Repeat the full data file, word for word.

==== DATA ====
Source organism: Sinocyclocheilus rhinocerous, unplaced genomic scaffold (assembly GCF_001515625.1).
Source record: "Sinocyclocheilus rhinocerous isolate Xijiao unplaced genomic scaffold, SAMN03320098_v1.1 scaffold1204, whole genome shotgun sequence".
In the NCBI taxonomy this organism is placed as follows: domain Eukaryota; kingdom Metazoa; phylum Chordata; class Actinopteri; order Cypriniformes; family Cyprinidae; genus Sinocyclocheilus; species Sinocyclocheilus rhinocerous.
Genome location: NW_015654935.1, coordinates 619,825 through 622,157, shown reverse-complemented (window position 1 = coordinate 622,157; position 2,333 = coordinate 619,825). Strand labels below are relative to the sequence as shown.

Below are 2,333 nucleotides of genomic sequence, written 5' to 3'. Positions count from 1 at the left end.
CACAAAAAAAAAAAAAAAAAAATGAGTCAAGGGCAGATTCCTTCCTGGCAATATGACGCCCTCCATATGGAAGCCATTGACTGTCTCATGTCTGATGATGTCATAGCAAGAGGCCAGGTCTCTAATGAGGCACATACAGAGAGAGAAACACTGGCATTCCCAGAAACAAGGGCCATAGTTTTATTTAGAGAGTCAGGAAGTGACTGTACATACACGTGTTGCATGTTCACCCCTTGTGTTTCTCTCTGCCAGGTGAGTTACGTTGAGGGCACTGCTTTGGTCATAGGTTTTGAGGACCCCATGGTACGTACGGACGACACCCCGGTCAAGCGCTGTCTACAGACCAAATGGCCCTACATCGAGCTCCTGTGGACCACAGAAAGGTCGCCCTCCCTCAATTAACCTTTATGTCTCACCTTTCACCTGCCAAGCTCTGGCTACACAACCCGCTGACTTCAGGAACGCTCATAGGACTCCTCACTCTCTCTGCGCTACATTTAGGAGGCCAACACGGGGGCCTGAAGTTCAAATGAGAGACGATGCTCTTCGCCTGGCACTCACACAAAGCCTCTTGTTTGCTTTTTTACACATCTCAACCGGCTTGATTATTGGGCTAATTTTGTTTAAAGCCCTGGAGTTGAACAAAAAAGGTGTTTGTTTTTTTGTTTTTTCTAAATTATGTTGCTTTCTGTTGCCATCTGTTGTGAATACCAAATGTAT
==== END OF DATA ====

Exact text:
Source organism: Sinocyclocheilus rhinocerous, unplaced genomic scaffold (assembly GCF_001515625.1).
Source record: "Sinocyclocheilus rhinocerous isolate Xijiao unplaced genomic scaffold, SAMN03320098_v1.1 scaffold1204, whole genome shotgun sequence".
In the NCBI taxonomy this organism is placed as follows: domain Eukaryota; kingdom Metazoa; phylum Chordata; class Actinopteri; order Cypriniformes; family Cyprinidae; genus Sinocyclocheilus; species Sinocyclocheilus rhinocerous.
Genome location: NW_015654935.1, coordinates 619,825 through 622,157, shown reverse-complemented (window position 1 = coordinate 622,157; position 2,333 = coordinate 619,825). Strand labels below are relative to the sequence as shown.

Below are 2,333 nucleotides of genomic sequence, written 5' to 3'. Positions count from 1 at the left end.
CACAAAAAAAAAAAAAAAAAAATGAGTCAAGGGCAGATTCCTTCCTGGCAATATGACGCCCTCCATATGGAAGCCATTGACTGTCTCATGTCTGATGATGTCATAGCAAGAGGCCAGGTCTCTAATGAGGCACATACAGAGAGAGAAACACTGGCATTCCCAGAAACAAGGGCCATAGTTTTATTTAGAGAGTCAGGAAGTGACTGTACATACACGTGTTGCATGTTCACCCCTTGTGTTTCTCTCTGCCAGGTGAGTTACGTTGAGGGCACTGCTTTGGTCATAGGTTTTGAGGACCCCATGGTACGTACGGACGACACCCCGGTCAAGCGCTGTCTACAGACCAAATGGCCCTACATCGAGCTCCTGTGGACCACAGAAAGGTCGCCCTCCCTCAATTAACCTTTATGTCTCACCTTTCACCTGCCAAGCTCTGGCTACACAACCCGCTGACTTCAGGAACGCTCATAGGACTCCTCACTCTCTCTGCGCTACATTTAGGAGGCCAACACGGGGGCCTGAAGTTCAAATGAGAGACGATGCTCTTCGCCTGGCACTCACACAAAGCCTCTTGTTTGCTTTTTTACACATCTCAACCGGCTTGATTATTGGGCTAATTTTGTTTAAAGCCCTGGAGTTGAACAAAAAAGGTGTTTGTTTTTTTGTTTTTTCTAAATTATGTTGCTTTCTGTTGCCATCTGTTGTGAATACCAAATGTAT